wearable tech

The development of wearable tech

When it comes to technology, some developments have been created to make our lives more efficient. And, others to help us monitor our daily activity. And, with the latest innovations, we don’t need to carry around our favourite gadgets by hand — many of them are now wearable. In 2016, 61 million fitness, activity and sports trackers were sold along with 14 million wearable cameras and 15 million virtual and augmented reality headsets.

The combination of fashion and tech

Naturally, when innovating for techwear, the process differs to the normal development timeline. It has to look attractive and be something that people would happily wear with their regular items. This has been difficult, especially when it comes to items such as Bluetooth headsets and smartwatches, as they can often look out of place.

Advancements have been made in the smartwatch sector for example, that have changed their design. The latest releases from brands such as Samsung are much more stylish and look more like a watch that’d be bought for fashion purposes. With coloured leather straps and a circular face, brands are moving away from square screens and plastic straps as they realise that smart-watches that look very digitalised don’t go down as well with the target market.

Another example of fashion and tech combined was when Levi’s recently teamed up with Jacquard and Google to create wearable technology that could be worn seamlessly with other clothes. The Levi’s Commuter Trucker Jacket comes with its own app and you can control music with a few swipes of the sleeve. Innovations like this could be the start of fully-integrated wearable tech.

Using technology to monitor our health

Wearable technology has further benefits for us too — it can help us keep an eye on our health.

Big brands have been involved with this concept too. In conjunction with global beauty brand L’Oréal, researchers developed a wearable device that could monitor UV exposure. Clip it onto a denim jacket or individuals can wear it on their thumb to get an accurate reading of the current UV levels and take appropriate action to keep their skin protected.

There are also inventions called ‘health tags’ out there which are able to clip onto clothing. Link them up with your phone to track your activity, sleep, heart rate, breathing patterns and stress levels. And, they can be easily hidden in blazers for men or overcoats.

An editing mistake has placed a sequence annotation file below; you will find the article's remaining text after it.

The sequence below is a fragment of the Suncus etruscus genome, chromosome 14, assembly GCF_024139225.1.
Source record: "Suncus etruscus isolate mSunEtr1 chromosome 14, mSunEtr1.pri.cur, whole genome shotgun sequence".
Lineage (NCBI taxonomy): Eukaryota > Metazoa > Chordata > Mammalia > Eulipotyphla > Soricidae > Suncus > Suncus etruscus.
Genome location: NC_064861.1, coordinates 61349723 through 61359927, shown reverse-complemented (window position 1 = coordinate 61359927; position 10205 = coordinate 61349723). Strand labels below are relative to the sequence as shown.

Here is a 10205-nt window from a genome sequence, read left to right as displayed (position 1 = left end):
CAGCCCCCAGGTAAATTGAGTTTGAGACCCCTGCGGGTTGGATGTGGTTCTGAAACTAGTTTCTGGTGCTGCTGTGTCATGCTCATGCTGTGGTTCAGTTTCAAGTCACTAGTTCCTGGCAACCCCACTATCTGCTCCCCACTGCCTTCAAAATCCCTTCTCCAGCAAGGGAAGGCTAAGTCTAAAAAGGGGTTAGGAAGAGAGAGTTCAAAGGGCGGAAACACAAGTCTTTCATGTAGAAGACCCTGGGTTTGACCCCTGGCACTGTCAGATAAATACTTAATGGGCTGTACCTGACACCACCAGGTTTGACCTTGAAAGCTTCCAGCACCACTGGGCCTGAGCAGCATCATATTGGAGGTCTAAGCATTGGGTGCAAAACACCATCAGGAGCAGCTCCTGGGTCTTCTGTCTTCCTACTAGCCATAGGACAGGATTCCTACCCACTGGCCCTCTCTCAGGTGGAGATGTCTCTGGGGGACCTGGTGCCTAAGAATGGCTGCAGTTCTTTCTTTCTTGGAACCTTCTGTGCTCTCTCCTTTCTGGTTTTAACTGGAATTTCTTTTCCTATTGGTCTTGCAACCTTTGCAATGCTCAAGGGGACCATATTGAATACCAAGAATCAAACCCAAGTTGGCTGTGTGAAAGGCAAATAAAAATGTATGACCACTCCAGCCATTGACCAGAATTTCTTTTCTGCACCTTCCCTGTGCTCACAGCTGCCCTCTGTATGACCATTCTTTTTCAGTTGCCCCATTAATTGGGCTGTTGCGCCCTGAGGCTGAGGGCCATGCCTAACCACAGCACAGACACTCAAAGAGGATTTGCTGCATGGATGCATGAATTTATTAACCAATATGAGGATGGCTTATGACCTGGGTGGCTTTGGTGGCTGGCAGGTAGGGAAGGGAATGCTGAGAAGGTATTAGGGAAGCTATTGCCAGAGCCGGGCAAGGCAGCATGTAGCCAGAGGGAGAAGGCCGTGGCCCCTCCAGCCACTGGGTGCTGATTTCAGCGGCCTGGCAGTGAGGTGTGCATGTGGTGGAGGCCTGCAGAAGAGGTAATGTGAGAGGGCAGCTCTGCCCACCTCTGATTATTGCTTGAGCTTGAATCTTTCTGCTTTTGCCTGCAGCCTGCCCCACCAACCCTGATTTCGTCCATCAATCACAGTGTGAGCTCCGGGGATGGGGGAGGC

What’s in the pipeline? Future developments could be made so that wearable tech can help out health services too. There has been discussion around the possibility that well-known fitness tracker, Fitbit, could help doctors predict how a patient may react to chemotherapy.

Looking ahead

Forecasts expect that 411 million smart wearable devices will be sold in 2020, in a market worth $34 billion. But, what type of wearables will they be? CCS Insight predicts the following number of sales by device in 2020:

  • Wristbands — 164 million
  • Watches — 110 million
  • Eyewear — 97 million
  • Wearable cameras — 25 million
  • Hearables — 9 million
  • Tokens, clip-on, and jewellery — 4 million
  • Other — 2 million

Figures have revealed that wristbands and watches will still be dominating the market. And, with 97 million eyewear pieces to be sold in 2020, it will be interesting to see how these will be developed and designed to be truly wearable for all.

 

Sources:

https://www.forbes.com/sites/paullamkin/2016/02/17/wearable-tech-market-to-be-worth-34-billion-by-2020/#1c57c093cb55
https://news.northwestern.edu/stories/2018/january/northwestern-researchers-develop-worlds-smallest-wearable-device/
https://mashable.com/2017/09/25/google-levis-jacquard-jacket-review/?europe=true#iHsWry2QtSqP
https://www.theguardian.com/technology/2018/jun/01/cancer-fitbit-treatment-chemotherapy

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